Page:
Ocular Sees a Single Fabric
The vendor claims a "protocol agnostic" switch fabric will offer a cheaper and more flexible way for carriers to offer both data and voice services to end users.
This is not an unfamiliar claim. At least a dozen other vendors say they can also lower costs and ease provisioning (see Automate or Suffocate ). But Ocular says its architecture will allow bandwidth to be provisioned in more granular increments, making it more attractive for the access network.
“They can go to a much smaller scale than some of the other provisioning platforms,” says Scott Clavenna, president of PointEast Research and director of research for Light Reading. “Its smaller form factor and single switching fabric makes it really cost effective, too.”
Ocular's approach differs from next-generation Sonet TDM (time-division multiplexing) devices like those from Cisco Systems Inc. (Nasdaq: CSCO) (through the Cerent acquisition) and Fujitsu Ltd. (KLS: FUJI.KL). The Ocular switch will be geared more toward data. When data traffic surpasses voice traffic, the Sonet approach becomes more costly, claims Doug Green, VP of marketing for Ocular.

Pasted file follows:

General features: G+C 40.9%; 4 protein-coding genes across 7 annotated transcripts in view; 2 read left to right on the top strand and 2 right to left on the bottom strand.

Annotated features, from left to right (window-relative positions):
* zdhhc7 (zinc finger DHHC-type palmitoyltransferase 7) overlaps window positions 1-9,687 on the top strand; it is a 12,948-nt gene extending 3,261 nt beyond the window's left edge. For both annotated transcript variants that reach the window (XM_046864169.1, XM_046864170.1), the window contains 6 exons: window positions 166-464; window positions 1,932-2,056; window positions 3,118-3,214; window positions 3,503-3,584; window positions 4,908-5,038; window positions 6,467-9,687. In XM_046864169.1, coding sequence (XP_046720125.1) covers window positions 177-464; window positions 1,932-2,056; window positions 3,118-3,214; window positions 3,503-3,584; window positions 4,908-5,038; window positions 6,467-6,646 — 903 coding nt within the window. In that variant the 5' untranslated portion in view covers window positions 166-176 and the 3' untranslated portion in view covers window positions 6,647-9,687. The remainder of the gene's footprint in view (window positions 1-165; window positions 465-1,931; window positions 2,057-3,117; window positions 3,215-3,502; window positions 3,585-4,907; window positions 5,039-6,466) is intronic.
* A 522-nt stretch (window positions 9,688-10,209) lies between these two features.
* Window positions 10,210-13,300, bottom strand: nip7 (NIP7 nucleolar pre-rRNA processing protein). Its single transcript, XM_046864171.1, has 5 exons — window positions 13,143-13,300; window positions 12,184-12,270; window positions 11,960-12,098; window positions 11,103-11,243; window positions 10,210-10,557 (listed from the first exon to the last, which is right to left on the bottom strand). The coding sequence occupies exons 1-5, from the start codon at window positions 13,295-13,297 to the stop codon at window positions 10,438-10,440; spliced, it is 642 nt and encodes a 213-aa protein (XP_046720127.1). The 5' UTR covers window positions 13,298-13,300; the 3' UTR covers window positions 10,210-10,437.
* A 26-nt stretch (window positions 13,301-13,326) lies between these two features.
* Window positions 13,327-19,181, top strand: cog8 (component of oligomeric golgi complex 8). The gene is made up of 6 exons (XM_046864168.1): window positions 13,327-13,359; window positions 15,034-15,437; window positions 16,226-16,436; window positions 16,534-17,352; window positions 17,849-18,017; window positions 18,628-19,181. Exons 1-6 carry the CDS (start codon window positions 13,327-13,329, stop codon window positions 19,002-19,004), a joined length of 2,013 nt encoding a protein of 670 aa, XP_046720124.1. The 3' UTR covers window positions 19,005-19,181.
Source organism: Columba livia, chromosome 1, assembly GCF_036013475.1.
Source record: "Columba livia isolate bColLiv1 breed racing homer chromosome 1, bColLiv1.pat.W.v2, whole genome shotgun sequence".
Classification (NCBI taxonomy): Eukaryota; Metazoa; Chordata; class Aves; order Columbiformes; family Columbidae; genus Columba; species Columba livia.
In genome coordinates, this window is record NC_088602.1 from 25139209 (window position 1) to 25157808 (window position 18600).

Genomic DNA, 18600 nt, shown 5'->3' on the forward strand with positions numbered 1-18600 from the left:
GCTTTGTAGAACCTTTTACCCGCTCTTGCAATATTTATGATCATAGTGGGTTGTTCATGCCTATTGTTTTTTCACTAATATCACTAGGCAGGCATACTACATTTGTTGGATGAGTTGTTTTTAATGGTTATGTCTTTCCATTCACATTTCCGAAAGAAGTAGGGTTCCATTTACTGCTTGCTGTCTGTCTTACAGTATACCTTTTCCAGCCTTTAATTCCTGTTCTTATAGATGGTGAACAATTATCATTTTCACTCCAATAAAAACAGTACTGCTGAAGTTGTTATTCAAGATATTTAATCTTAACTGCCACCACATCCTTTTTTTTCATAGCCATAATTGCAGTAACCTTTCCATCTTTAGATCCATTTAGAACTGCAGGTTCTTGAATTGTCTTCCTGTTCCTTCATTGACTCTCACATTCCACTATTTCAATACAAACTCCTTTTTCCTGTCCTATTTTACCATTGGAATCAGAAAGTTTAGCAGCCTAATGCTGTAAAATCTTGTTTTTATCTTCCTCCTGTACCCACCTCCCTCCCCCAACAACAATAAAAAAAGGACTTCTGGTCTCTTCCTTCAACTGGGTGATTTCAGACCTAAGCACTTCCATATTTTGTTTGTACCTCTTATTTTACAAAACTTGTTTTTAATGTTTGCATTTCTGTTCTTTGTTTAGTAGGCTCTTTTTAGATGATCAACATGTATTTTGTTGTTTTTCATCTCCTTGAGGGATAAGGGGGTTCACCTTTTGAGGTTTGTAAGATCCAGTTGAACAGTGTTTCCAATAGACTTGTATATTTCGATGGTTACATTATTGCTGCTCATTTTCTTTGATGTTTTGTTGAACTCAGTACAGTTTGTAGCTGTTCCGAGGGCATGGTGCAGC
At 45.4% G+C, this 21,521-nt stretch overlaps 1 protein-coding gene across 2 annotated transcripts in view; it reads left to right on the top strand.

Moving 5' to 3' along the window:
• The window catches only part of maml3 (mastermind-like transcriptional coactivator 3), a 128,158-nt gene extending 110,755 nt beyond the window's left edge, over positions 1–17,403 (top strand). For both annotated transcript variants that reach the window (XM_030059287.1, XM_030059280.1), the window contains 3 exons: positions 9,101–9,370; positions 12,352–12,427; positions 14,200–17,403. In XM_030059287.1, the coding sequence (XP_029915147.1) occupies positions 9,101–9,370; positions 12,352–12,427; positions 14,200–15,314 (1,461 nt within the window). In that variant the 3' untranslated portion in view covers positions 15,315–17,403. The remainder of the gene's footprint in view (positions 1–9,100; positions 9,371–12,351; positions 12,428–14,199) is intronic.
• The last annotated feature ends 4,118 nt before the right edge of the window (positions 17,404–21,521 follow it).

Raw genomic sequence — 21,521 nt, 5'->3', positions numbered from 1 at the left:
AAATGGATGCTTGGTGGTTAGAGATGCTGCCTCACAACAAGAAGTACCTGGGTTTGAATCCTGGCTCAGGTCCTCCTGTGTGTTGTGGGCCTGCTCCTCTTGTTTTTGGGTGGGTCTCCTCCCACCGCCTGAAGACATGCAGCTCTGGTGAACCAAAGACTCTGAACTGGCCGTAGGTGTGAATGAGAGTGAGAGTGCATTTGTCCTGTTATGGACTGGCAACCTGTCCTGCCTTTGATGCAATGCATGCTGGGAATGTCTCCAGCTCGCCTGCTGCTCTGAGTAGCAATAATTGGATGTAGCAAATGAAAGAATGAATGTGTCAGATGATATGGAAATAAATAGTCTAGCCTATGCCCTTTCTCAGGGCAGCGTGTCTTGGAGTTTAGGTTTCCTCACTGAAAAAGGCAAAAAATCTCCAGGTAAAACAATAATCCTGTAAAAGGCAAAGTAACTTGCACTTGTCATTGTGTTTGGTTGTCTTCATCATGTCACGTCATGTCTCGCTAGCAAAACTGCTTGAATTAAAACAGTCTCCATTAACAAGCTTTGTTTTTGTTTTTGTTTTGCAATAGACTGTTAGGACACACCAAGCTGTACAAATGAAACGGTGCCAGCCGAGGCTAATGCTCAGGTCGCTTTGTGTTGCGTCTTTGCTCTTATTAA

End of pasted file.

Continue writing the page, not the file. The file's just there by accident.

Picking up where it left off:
Green also says Ocular's products will differ from the products of those vendors that have taken a hybrid approach, such as Mayan Networks Inc. and Lucent Technologies Inc. (NYSE: LU) (through its acquisition of Chromatis). Such products allow IP, ATM, and TDM traffic to be switched in its native form. This is more efficient than the multilayer switch approach, says Green. But each traffic type needs its own switch fabric. When carriers want to add new traffic types, they have to add additional fabrics, which take up valuable input/output (IO) slots.
“The key is that it doesn’t waste IO slots by adding switch fabrics,” says Alex Benick, an analyst at the The Yankee Group, of Ocular's planned product. “That’s really important; that’s how these carriers make money.”
Ocular’s proposed architecture takes the multilayer switch architecture a step further, adds Benick. Instead of multiple switch fabrics, it has a single fabric that is able to switch IP, ATM, and TDM natively.
“When you have one fabric you can provision through software,” says Clavenna. “This is great for the access market. The last thing they want to do is send out people everytime a box needs to be configured.”
The company is expecting to close a second round of funding in the next three to six months. Its previous round included investments from Bessemer Ventures, Columbia Capital, and Highland Capital Partners. Products are expected to go into beta tests by the end of the year and will be shipping to customers in early 2001, says the vendor.
-- Marguerite Reardon, senior editor, Light Reading, http://www.lightreading.com